Examine your menstrual cycle

Step three: Examine your menstrual cycle and determine how likely a pregnancy is.

You can only get pregnant when you’re ovulating. This is when an egg is released, and there’s only a small five to six-day window for pregnancy to happen. Eggs only live 24 hours, but sperm can survive for five days.

On the average 28-day cycle, ovulation happens on approximately day 14. If you track your cycle, look at where you are. This can help you gauge how likely a pregnancy is – but remember that it’s difficult to be certain, even if you track your periods.

Confide in someone you trust

Step four: If it’s safe, speak to someone you trust.

The saying “A problem shared is a problem halved” has some truth to it. Discussing your worries with someone else will help you process your feelings, and you could even ask them to join you when taking emergency contraception or when buying a pregnancy test.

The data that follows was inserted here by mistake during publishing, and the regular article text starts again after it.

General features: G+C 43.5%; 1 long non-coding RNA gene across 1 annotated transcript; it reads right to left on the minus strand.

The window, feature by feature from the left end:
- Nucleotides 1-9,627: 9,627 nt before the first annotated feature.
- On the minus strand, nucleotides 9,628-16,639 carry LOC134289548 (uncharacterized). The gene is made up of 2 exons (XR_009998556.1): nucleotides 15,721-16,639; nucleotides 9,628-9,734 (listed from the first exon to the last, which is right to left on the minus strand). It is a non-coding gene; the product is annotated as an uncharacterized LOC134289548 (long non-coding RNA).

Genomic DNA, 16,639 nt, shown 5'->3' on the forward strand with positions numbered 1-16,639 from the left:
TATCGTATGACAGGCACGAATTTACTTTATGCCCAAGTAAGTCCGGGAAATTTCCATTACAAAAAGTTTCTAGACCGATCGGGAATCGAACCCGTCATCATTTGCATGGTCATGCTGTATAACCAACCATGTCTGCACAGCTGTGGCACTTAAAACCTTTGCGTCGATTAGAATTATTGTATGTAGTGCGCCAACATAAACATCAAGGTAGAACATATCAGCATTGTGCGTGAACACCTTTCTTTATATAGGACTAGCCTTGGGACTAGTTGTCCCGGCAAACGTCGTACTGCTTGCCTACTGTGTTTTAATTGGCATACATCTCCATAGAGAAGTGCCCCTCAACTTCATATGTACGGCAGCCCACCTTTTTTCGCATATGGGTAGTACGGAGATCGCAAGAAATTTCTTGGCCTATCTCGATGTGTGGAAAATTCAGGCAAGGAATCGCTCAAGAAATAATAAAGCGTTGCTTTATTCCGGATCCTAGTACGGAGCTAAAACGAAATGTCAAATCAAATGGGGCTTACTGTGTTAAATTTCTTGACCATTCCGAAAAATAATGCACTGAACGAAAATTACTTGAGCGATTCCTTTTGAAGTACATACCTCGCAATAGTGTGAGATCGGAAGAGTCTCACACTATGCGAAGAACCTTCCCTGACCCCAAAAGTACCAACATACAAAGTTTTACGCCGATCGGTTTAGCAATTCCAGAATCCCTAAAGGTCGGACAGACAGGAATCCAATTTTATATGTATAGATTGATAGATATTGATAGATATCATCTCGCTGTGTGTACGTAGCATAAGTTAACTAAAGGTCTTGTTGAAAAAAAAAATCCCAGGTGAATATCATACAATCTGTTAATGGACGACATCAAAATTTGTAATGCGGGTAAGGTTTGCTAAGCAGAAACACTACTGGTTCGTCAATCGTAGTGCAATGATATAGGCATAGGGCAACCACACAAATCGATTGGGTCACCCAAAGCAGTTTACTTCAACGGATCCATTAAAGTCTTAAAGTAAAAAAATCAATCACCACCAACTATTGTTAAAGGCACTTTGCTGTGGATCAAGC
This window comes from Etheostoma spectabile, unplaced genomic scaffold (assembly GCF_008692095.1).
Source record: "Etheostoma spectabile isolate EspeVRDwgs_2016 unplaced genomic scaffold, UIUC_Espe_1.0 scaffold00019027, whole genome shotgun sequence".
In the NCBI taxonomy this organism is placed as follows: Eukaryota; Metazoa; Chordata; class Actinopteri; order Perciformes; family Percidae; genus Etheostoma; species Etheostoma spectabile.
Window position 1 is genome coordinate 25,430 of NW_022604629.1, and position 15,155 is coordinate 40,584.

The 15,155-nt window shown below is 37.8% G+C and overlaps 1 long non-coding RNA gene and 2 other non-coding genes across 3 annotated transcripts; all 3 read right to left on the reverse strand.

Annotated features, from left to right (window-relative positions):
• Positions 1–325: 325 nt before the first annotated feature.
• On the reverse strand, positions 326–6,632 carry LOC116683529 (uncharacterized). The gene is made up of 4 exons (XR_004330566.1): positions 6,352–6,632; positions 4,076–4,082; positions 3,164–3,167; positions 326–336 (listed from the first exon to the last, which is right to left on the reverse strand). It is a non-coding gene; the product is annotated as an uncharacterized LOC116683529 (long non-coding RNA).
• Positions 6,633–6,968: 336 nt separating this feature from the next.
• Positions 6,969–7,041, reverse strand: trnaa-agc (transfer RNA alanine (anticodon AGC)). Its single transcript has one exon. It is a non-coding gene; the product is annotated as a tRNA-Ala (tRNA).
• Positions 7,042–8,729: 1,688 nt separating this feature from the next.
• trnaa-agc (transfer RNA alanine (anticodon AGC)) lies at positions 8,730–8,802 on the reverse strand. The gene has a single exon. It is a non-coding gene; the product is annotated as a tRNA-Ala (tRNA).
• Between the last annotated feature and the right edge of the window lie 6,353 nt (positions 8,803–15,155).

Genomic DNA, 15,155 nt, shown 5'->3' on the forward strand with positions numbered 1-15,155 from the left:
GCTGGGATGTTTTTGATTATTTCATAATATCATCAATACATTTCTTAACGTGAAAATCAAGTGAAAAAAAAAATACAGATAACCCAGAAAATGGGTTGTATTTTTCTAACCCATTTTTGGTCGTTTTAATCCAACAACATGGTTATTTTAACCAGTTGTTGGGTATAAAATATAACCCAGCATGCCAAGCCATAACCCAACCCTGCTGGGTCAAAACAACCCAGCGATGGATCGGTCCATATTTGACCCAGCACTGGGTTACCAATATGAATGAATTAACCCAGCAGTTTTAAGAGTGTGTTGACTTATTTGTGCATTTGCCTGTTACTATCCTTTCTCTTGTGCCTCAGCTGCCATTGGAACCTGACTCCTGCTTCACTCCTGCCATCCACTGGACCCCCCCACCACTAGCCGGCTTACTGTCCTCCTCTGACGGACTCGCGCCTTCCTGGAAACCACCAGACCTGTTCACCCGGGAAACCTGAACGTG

Be kind to yourself

It’s easy to be harsh to yourself, especially if you forgot contraception or didn’t realise the contraception was broken. But this isn’t fair or productive. You’re not the first one to experience a pregnancy scare, and you won’t be the last.

This happens more than you’d expect, so give yourself some grace before being harsh to yourself. In a high-stress situation, this is the last thing you need.

Act quickly

While you must be kind to yourself and not make any rash decisions, you also need to note that you must act quickly to prevent a pregnancy.

Depending on the type of emergency contraception you use, you’ll have a few days to act. Similarly, if your period is late, you’ll also need to contact your healthcare provider. Anxiety and stress might make you want to bury your head in the sand, but it’s not the time to procrastinate. Put yourself first and take the action that feels right for you.

What to do when your period is late?

A missed period is usually one of the first signs of pregnancy. So, you’ll need to take an at-home pregnancy test (more on this below) to rule this possibility out.

However, it’s important to stay calm and remember that there are other reasons that your period might be late. Period cycles range from 21 to 40 days; slight variation is normal. These are some reasons why your period might also be late:

  • Stress